Johnson & Johnson ordered to pay $72M to family in cancer-talcum powder case

A Missouri jury awarded $72 million US in damages to the family of a woman who died of ovarian cancer following decades of use of Johnson & Johnson’s talc-based powders.

Warning labels never applied to products even though concerns about risks were raised in the '80s

Johnson & Johnson ordered to pay $72M to family

7 years ago
Duration 1:48
Warning labels never applied to products even though concerns about ovarian cancer risks were raised in the '80s

A Missouri jury has awarded $72 million US in damages to the family of a woman who died of ovarian cancer following decades of use of Johnson & Johnson's talc-based powders.

The family of Jacqueline Fox was awarded $10 million US in actual damages and $62 million in punitive damages late Monday.

Lawyers for Fox claimed she used Johnson & Johnson's baby powder and Shower to Shower products for feminine hygiene for more than 35 years before she was diagnosed with ovarian cancer three years ago. The Birmingham, Ala., woman died at age 62.

The family argued Johnson & Johnson failed to warn consumers of the risks of talc-based products.

The jury found Johnson & Johnson liable for fraud, negligence and conspiracy, the family's lawyers said.

Johnson & Johnson spokeswoman Carol Goodrich said Tuesday that the New Jersey-based company was considering its next legal move.

"The recent U.S. verdict goes against decades of sound science proving the safety of talc as a cosmetic ingredient in multiple products, and while we sympathize with the family of the plaintiff, we strongly disagree with the outcome," Shelley Kohut, director of communications and public relations with Johnson & Johnson added in a statement to CBC News. 

At trial, Fox family lawyers introduced into evidence a September 1997 internal memo from a Johnson & Johnson medical consultant suggesting that "anybody who denies (the) risks" between "hygenic" talc use and ovarian cancer will be publicly perceived in the same light as those who denied a link between smoking cigarettes and cancer: "Denying the obvious in the face of all evidence to the contrary."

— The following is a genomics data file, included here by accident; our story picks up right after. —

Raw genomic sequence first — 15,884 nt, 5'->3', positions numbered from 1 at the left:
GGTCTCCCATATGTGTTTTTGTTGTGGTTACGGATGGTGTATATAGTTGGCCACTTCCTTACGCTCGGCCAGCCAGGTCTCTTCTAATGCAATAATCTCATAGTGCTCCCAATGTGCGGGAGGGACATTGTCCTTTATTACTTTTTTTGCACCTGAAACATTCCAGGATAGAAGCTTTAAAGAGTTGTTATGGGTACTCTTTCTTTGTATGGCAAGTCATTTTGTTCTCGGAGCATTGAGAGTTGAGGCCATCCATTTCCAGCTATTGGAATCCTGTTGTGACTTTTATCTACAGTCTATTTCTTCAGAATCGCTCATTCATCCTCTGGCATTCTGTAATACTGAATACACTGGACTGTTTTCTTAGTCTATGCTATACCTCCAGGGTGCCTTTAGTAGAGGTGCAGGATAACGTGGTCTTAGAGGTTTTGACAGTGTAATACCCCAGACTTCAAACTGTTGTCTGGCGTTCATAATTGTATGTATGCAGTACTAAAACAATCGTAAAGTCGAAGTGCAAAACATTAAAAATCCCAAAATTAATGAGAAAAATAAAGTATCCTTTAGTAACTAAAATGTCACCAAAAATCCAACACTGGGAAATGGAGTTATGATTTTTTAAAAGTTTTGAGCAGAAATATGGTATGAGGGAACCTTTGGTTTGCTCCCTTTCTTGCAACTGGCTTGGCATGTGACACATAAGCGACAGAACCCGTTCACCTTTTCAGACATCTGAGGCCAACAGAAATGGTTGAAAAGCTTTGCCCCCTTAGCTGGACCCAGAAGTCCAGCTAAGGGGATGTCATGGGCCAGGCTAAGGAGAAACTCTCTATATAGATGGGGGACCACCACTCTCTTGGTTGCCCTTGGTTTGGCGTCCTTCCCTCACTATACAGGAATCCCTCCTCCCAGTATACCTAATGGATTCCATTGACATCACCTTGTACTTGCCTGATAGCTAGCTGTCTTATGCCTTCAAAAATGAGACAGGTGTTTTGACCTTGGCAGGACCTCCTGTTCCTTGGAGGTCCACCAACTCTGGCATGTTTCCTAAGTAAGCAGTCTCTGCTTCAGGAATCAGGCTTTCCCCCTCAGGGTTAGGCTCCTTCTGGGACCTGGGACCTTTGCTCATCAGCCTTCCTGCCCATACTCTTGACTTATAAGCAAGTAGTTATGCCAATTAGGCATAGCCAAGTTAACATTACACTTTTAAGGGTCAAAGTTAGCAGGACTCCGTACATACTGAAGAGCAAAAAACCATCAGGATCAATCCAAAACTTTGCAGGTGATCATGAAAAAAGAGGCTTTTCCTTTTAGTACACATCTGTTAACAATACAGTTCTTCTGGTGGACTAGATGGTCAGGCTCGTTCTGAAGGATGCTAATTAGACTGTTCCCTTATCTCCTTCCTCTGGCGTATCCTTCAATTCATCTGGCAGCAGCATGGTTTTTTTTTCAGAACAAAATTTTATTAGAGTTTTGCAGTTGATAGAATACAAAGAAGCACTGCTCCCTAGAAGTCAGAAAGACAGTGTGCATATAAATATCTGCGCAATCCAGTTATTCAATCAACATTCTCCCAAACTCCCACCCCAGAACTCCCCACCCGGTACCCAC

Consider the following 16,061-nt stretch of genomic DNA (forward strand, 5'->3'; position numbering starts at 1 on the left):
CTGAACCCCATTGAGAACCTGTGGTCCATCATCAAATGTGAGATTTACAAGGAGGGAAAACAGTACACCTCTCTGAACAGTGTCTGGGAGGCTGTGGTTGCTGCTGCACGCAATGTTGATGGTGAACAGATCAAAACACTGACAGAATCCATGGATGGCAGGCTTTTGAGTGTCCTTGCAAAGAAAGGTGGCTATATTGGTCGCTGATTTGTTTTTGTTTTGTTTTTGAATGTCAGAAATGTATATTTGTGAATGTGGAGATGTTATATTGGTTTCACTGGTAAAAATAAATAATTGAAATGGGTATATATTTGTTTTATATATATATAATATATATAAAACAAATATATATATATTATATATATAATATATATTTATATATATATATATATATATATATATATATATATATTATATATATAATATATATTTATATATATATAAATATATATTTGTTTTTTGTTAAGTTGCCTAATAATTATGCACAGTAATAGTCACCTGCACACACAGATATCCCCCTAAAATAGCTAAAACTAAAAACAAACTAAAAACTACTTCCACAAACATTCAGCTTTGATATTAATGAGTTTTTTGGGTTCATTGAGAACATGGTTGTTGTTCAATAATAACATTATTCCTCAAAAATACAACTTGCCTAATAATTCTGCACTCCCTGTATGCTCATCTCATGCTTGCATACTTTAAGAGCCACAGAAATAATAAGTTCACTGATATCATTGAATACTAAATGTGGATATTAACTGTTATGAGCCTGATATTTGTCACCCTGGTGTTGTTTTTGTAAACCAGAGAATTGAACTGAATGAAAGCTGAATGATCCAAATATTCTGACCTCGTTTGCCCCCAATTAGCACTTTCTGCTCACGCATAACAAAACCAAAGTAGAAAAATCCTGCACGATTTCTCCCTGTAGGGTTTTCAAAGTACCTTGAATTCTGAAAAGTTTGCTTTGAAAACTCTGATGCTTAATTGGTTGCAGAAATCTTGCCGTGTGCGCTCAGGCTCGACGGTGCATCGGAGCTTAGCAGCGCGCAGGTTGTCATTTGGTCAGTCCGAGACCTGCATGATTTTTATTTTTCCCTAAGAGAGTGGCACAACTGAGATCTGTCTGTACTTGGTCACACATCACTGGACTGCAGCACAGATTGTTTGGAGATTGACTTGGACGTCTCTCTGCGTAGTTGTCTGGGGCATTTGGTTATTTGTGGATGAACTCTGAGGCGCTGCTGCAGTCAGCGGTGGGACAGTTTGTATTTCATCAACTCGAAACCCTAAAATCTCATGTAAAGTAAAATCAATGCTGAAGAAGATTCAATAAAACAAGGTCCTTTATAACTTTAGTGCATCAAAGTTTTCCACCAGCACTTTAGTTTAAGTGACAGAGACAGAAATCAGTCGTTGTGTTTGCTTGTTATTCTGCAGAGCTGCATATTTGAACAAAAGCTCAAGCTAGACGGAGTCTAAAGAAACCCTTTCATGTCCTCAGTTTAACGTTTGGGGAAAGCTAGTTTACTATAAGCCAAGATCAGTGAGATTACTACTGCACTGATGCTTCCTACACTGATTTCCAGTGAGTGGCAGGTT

Jere Beasley, a lawyer for Fox's family, told reporters the company knew of the risk "as far back as the 1980s" yet resorted to "lying to the public, lying to the regulatory agencies."

The World Health Organization's International Agency for Research on Cancer (IARC) says there is "limited evidence in humans" for an association between genital use of talc-based body powder and ovarian cancer.

Dr. Daniel Cramer, an obstetrician-gynecologist with the Epidemiology Center at Brigham and Women's Hospital in Boston, first found epidemiologic evidence of an association in 1982.

"We provided evidence that talc can be found in tissues from ovarian cancer patients, particularly in lymph nodes," Cramer, who provided written testimony at the trial, told CBC News.

"Johnson & Johnson contacted me after that [1982] study. Obviously they ignored my advice that they put a warning label on."

Paul Demers of Cancer Care Ontario sat on the International Agency for Research on Cancer committee that weighed the evidence and classified talc as possibly carcinogenic. 

"We have some evidence to be concerned about … it is not definitive enough to say probably carcinogenic," Demers said.

More than 280 agents are listed as possible carcinogens. 

"If you're concerned overall about talcum powder, then there's enough things to worry about in life. I would simply not use it," Demers suggested.

The UK ovarian cancer support charity Ovacome's fact sheet puts the risk into perspective. 

"Even if the risk of ovarian cancer is increased, studies suggest that using talc increases the risk of ovarian cancer by around a third. Although this may sound frightening, to put it into context, smoking and drinking increases the risk of esophageal cancer by 30 times."

The group notes women with ovarian cancer understandably look for a cause for their disease and may have been more likely to remember using talc than those who did not have cancer.

Nora Freeman Engstrom, a Stanford University law professor not involved in the Missouri case, said it's unlikely the $72-million award will stand.

Talc was once mixed with asbestos, which is known to cause cancer. Baby powder has been asbestos-free since the 1970s.

With files from The Associated Press and Reuters